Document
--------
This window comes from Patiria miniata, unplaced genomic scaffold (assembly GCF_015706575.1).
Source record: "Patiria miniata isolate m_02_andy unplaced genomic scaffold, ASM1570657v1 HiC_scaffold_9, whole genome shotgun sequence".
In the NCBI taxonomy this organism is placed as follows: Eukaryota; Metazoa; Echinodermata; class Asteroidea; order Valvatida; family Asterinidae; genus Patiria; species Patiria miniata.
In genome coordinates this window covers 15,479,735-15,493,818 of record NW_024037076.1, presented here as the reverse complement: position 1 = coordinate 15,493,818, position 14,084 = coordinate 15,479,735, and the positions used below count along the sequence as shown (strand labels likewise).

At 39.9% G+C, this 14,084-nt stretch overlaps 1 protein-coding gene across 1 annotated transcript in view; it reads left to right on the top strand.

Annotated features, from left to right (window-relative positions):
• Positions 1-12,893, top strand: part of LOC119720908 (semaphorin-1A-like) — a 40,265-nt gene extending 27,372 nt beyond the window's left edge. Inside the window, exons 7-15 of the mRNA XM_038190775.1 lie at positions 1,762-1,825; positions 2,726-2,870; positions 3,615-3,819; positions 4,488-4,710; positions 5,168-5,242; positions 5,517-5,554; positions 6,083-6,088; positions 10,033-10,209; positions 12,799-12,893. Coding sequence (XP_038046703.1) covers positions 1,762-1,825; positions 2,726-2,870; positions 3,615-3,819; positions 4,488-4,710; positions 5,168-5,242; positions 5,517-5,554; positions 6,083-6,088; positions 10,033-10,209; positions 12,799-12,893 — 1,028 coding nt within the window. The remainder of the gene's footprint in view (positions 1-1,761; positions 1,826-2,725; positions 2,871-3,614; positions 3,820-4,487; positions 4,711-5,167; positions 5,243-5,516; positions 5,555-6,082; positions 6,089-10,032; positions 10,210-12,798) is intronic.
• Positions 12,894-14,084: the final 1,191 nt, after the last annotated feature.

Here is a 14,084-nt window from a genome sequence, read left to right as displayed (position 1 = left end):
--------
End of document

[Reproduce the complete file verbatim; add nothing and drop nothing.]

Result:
This window comes from Patiria miniata, unplaced genomic scaffold (assembly GCF_015706575.1).
Source record: "Patiria miniata isolate m_02_andy unplaced genomic scaffold, ASM1570657v1 HiC_scaffold_9, whole genome shotgun sequence".
In the NCBI taxonomy this organism is placed as follows: Eukaryota; Metazoa; Echinodermata; class Asteroidea; order Valvatida; family Asterinidae; genus Patiria; species Patiria miniata.
In genome coordinates this window covers 15,479,735-15,493,818 of record NW_024037076.1, presented here as the reverse complement: position 1 = coordinate 15,493,818, position 14,084 = coordinate 15,479,735, and the positions used below count along the sequence as shown (strand labels likewise).

At 39.9% G+C, this 14,084-nt stretch overlaps 1 protein-coding gene across 1 annotated transcript in view; it reads left to right on the top strand.

Annotated features, from left to right (window-relative positions):
• Positions 1-12,893, top strand: part of LOC119720908 (semaphorin-1A-like) — a 40,265-nt gene extending 27,372 nt beyond the window's left edge. Inside the window, exons 7-15 of the mRNA XM_038190775.1 lie at positions 1,762-1,825; positions 2,726-2,870; positions 3,615-3,819; positions 4,488-4,710; positions 5,168-5,242; positions 5,517-5,554; positions 6,083-6,088; positions 10,033-10,209; positions 12,799-12,893. Coding sequence (XP_038046703.1) covers positions 1,762-1,825; positions 2,726-2,870; positions 3,615-3,819; positions 4,488-4,710; positions 5,168-5,242; positions 5,517-5,554; positions 6,083-6,088; positions 10,033-10,209; positions 12,799-12,893 — 1,028 coding nt within the window. The remainder of the gene's footprint in view (positions 1-1,761; positions 1,826-2,725; positions 2,871-3,614; positions 3,820-4,487; positions 4,711-5,167; positions 5,243-5,516; positions 5,555-6,082; positions 6,089-10,032; positions 10,210-12,798) is intronic.
• Positions 12,894-14,084: the final 1,191 nt, after the last annotated feature.

Here is a 14,084-nt window from a genome sequence, read left to right as displayed (position 1 = left end):